"At the same time, we need not agree with petitioners that whenever a defendant converses with his counsel in the presence of a third party thought to be a confederate and ally, the defendant assumes the risk and cannot complain if the *632 third party turns out to be an informer for the Government who has reported on the conversations to the prosecution and who testifies about them at the defendant's trial. Had Weatherford testified at Bursey's [defendant's] trial as to the conversation between Bursey and Wise [Defense Counsel]; had any of the Government's evidence originated in these conversations; had those overheard conversations been used in any other way to the substantial detriment of Bursey; or even had the prosecution learned from Weatherford, an undercover agent, the details of the Bursey-Wise conversations about trial preparations, Bursey would have a much stronger case." * * * * * * "There being no tainted evidence in this case, no communication of defense strategy to the prosecution, and no purposeful intrusion by Weatherford,[1] there was no violation of the Sixth Amendment insofar as it is applicable to the States by virtue of the Fourteenth Amendment." Weatherford, supra.

In United States v. Levy, 577 F.2d 200 (3rd Cir.1979) the Third Circuit Court of Appeals examined the implications which may be drawn from Weatherford, supra. Circuit Judge Gibbons, speaking for the court, noted:

"... We think that the Court was suggesting by negative inference that a Sixth Amendment violation would be found where, as here, the government enforcement officials sought such confidential information...."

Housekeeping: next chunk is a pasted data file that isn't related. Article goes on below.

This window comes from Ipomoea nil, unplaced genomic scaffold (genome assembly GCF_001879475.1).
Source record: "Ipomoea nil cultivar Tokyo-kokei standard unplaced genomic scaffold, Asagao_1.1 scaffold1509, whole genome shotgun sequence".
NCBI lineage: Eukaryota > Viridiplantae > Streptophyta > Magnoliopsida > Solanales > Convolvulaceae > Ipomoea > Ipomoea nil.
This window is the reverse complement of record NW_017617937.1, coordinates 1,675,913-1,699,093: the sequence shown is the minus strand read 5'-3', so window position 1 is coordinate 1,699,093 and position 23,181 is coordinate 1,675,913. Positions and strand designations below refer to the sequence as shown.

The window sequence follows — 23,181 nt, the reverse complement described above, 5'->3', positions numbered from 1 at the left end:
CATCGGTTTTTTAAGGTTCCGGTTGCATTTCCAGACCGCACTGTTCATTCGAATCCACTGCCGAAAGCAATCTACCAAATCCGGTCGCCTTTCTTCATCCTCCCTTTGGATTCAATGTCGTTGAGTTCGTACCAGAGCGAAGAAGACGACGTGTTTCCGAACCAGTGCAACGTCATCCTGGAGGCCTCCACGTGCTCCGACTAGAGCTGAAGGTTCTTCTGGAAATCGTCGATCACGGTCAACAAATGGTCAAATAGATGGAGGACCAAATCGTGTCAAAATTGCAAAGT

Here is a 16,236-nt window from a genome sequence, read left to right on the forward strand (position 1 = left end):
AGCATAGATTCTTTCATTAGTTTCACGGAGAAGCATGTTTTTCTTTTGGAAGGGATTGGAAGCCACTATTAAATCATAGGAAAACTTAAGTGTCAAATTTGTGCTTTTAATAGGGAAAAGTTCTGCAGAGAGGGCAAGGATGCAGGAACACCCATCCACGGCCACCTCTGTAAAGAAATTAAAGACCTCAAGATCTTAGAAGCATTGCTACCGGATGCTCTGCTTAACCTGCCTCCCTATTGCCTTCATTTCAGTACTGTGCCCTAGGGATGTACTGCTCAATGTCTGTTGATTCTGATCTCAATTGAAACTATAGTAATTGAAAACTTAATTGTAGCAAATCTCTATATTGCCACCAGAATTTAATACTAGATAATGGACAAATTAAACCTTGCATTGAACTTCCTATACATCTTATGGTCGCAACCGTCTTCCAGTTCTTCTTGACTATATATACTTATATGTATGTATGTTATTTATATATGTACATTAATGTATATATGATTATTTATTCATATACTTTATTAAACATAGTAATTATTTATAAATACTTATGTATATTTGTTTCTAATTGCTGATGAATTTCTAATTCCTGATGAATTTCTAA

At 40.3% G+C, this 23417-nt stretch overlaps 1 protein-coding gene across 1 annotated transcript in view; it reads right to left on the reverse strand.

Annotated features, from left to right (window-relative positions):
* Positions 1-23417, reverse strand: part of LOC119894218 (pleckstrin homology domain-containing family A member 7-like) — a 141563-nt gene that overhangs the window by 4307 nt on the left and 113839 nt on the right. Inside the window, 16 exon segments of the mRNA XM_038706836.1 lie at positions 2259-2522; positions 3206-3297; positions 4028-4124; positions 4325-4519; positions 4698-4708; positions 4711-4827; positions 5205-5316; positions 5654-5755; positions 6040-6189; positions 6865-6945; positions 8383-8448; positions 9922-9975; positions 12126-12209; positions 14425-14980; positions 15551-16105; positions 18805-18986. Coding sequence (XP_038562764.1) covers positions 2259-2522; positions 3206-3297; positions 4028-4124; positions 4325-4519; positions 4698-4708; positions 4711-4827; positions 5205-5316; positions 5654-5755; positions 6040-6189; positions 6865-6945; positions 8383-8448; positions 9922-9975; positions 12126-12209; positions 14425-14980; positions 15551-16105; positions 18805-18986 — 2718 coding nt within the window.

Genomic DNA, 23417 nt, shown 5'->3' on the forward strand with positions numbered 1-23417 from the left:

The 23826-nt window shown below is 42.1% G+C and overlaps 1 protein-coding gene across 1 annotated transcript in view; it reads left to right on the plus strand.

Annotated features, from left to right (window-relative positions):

The court in Levy, supra, concluded that the Sixth Amendment is violated whenever law enforcement officials deliberately intercept confidential attorney-client communications and disclose them to the prosecution.

In the instant situation the uncontroverted evidence on record demonstrates that: the informant Pogue had retained Deitchman as her attorney upon the offense for which she was promised immunity; the informant Pogue was an integral part of the state's case against appellants and was in fact named in the instant indictment as a supporting participant; the informant Pogue was enlisted as an informant shortly after her arrest; the prosecutor directed her to attend and tape record meetings between the appellants and their attorney; the prosecutor requested that she not disclose she was an informant; the prosecutor used both the contents of the tapes and the informant's testimony at trial; and the tapes were available to the prosecutor during trial preparations. It is our conclusion that based on the language of the Weatherford decision the prosecutor's action in the instant situation violated appellants' Sixth and Fourteenth Amendment rights.

Appellants maintain that the introduction of the taped conversation between appellants, their attorney, and the informant violated the Texas Constitution, Article I, Sec. 10. In light of our disposition of this ground on a federal Sixth Amendment basis this ground of error need not be reached.